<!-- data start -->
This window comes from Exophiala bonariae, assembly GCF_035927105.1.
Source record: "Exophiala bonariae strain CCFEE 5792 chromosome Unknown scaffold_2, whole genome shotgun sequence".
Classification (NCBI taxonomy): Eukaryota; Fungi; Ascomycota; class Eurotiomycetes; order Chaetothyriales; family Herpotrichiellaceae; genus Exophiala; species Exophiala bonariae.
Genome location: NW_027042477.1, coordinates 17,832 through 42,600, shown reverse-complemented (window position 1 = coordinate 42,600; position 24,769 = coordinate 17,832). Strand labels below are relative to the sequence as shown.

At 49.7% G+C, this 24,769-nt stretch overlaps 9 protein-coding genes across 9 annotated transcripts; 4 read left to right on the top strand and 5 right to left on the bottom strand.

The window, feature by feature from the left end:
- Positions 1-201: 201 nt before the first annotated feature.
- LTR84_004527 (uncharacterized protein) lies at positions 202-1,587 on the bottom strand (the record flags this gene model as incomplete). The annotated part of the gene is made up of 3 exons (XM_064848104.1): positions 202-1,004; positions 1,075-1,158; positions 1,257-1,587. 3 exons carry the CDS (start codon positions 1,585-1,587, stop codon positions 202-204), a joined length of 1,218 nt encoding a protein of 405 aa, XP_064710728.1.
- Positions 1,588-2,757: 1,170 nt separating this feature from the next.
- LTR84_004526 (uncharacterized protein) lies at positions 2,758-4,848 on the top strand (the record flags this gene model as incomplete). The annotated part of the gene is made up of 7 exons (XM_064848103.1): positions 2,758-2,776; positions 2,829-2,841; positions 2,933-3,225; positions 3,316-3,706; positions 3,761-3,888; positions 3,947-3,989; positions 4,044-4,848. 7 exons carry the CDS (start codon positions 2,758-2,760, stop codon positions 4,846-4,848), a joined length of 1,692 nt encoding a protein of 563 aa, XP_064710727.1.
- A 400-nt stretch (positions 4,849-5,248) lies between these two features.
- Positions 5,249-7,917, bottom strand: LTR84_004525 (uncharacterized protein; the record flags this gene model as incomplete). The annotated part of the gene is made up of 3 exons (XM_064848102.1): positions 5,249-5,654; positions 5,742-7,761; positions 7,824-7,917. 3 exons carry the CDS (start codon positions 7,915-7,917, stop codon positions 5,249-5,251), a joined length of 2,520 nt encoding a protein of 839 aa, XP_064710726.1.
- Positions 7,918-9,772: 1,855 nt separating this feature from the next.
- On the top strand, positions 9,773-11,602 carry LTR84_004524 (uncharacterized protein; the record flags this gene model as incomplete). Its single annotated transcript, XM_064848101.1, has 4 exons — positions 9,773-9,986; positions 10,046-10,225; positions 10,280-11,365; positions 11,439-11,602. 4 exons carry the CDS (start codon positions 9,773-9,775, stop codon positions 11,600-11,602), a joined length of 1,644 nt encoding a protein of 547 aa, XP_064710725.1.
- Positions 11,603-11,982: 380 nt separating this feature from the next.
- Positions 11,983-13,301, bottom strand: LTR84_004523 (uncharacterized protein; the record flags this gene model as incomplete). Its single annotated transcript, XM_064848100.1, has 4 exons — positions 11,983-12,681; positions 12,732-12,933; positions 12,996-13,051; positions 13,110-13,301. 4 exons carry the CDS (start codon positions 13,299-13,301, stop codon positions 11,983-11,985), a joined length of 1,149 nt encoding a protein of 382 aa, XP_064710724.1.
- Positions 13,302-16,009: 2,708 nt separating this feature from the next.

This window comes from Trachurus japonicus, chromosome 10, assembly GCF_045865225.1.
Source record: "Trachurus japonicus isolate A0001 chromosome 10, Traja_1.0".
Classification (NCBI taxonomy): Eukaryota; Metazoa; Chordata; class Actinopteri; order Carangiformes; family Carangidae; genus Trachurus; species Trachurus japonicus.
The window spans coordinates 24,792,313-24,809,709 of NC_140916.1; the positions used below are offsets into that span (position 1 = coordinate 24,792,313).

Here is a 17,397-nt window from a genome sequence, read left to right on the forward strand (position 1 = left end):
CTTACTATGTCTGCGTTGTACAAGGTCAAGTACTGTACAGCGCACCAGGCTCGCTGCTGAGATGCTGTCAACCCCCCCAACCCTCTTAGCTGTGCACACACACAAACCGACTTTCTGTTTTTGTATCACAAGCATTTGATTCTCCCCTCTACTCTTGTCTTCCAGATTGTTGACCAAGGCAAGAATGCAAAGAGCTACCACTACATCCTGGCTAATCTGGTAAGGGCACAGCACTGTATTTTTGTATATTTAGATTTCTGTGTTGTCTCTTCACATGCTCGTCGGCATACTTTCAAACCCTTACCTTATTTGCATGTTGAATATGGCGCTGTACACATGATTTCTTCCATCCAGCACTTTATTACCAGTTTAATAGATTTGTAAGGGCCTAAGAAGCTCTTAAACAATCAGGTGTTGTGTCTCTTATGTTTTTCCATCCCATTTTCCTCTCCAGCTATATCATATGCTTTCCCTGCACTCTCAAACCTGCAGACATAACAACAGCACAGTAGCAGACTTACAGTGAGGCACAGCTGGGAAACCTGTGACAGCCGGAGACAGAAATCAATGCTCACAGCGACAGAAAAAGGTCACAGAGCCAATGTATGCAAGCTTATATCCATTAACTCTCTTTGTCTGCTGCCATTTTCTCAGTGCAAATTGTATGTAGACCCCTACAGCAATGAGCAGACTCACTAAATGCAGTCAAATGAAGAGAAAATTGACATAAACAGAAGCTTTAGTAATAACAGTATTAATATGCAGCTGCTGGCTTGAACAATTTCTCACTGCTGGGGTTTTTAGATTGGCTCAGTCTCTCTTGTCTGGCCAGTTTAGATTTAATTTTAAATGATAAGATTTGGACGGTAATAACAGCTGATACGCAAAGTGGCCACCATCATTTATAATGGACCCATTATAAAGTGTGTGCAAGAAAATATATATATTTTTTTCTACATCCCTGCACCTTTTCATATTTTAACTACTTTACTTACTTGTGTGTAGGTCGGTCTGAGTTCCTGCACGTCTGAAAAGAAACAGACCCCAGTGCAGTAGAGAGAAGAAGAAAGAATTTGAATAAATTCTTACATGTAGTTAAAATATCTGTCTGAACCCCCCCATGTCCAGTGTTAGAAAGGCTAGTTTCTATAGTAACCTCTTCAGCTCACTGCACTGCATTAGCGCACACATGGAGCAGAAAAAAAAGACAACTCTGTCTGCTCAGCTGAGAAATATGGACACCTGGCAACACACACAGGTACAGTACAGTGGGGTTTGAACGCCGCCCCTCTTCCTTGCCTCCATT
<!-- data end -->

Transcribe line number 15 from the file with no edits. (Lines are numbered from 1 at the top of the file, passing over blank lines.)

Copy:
- Positions 11,603-11,982: 380 nt separating this feature from the next.